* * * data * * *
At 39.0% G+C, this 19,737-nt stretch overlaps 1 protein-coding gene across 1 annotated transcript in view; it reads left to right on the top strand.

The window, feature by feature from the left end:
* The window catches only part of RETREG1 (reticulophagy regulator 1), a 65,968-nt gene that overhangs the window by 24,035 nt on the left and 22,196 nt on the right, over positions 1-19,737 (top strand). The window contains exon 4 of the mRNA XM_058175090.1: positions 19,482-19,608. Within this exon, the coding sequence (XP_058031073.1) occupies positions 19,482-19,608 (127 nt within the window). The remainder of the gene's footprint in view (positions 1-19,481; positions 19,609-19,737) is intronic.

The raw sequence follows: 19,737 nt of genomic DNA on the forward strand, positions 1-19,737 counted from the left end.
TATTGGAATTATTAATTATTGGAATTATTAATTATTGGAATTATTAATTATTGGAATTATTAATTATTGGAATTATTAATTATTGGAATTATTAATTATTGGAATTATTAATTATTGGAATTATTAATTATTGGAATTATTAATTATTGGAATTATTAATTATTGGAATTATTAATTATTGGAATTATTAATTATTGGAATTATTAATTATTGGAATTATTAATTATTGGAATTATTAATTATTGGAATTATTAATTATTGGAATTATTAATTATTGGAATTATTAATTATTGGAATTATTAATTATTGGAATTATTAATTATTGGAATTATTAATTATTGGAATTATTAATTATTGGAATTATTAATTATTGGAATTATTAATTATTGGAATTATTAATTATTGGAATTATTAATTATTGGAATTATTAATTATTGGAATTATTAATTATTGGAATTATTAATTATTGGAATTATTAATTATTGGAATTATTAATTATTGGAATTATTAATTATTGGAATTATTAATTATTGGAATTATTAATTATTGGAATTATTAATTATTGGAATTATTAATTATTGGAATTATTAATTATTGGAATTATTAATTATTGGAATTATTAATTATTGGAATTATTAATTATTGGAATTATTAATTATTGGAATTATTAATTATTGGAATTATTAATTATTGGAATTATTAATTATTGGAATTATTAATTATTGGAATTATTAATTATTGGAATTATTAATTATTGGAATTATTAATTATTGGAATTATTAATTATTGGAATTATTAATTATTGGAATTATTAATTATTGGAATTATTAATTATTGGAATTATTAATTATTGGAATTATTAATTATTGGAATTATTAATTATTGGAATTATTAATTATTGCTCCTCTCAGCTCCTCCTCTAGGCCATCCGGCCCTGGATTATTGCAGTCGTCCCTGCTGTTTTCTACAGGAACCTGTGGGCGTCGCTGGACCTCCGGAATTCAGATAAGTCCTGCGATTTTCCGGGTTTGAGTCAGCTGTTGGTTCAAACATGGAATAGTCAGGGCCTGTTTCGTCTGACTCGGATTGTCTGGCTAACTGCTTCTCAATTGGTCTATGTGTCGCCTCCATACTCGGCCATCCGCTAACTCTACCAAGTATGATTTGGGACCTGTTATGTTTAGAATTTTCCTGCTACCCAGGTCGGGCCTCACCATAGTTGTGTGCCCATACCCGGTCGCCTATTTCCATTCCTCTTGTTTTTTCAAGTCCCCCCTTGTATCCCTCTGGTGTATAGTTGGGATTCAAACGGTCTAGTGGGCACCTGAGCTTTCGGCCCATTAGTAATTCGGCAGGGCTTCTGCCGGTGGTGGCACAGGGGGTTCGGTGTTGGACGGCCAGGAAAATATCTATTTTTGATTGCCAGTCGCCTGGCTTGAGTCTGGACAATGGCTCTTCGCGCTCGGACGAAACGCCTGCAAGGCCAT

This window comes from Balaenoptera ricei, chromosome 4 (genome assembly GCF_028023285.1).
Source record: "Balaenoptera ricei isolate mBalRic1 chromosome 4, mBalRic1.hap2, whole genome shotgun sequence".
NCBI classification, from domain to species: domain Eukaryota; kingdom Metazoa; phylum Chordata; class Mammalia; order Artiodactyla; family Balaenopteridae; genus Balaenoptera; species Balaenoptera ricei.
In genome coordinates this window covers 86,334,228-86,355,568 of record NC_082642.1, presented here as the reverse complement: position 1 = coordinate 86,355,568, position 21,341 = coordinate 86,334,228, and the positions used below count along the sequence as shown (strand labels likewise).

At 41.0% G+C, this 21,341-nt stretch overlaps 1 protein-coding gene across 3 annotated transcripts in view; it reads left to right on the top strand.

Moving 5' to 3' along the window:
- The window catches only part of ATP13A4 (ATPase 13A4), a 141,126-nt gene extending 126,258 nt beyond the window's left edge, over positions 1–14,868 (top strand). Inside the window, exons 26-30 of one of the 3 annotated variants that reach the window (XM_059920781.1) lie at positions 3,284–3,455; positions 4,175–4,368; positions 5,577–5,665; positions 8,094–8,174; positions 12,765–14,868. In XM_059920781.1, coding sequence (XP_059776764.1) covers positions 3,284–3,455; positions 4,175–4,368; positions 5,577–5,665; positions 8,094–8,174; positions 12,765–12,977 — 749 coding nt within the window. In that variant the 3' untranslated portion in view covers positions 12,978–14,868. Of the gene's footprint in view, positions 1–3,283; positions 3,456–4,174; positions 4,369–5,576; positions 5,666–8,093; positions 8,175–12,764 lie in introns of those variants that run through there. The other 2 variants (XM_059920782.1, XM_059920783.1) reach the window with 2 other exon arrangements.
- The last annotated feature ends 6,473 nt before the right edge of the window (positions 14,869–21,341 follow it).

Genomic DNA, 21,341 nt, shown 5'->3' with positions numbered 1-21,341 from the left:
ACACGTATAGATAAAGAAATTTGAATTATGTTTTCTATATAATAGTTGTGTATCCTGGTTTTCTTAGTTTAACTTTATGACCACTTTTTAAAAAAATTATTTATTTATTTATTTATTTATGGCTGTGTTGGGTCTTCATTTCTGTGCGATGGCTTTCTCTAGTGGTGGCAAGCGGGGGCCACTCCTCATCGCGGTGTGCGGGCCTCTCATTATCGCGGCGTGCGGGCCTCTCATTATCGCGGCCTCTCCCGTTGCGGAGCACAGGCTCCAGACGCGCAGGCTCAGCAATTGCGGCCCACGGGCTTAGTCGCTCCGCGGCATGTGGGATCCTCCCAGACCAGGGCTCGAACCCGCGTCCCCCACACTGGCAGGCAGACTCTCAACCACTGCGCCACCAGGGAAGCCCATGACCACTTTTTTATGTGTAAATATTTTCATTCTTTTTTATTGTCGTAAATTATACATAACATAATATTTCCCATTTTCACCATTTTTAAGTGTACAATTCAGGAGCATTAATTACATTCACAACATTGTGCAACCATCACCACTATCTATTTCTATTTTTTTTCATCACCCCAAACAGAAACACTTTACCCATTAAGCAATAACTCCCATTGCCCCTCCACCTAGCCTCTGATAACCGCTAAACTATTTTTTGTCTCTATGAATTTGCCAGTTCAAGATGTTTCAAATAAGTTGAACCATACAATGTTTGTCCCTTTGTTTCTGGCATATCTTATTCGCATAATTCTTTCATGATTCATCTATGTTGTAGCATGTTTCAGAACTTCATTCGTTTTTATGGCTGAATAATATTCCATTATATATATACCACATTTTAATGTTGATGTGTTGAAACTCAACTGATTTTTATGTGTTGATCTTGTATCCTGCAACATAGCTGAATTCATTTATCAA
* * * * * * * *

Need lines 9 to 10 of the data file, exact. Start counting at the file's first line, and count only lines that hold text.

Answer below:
In genome coordinates this window covers 86,334,228-86,355,568 of record NC_082642.1, presented here as the reverse complement: position 1 = coordinate 86,355,568, position 21,341 = coordinate 86,334,228, and the positions used below count along the sequence as shown (strand labels likewise).

At 41.0% G+C, this 21,341-nt stretch overlaps 1 protein-coding gene across 3 annotated transcripts in view; it reads left to right on the top strand.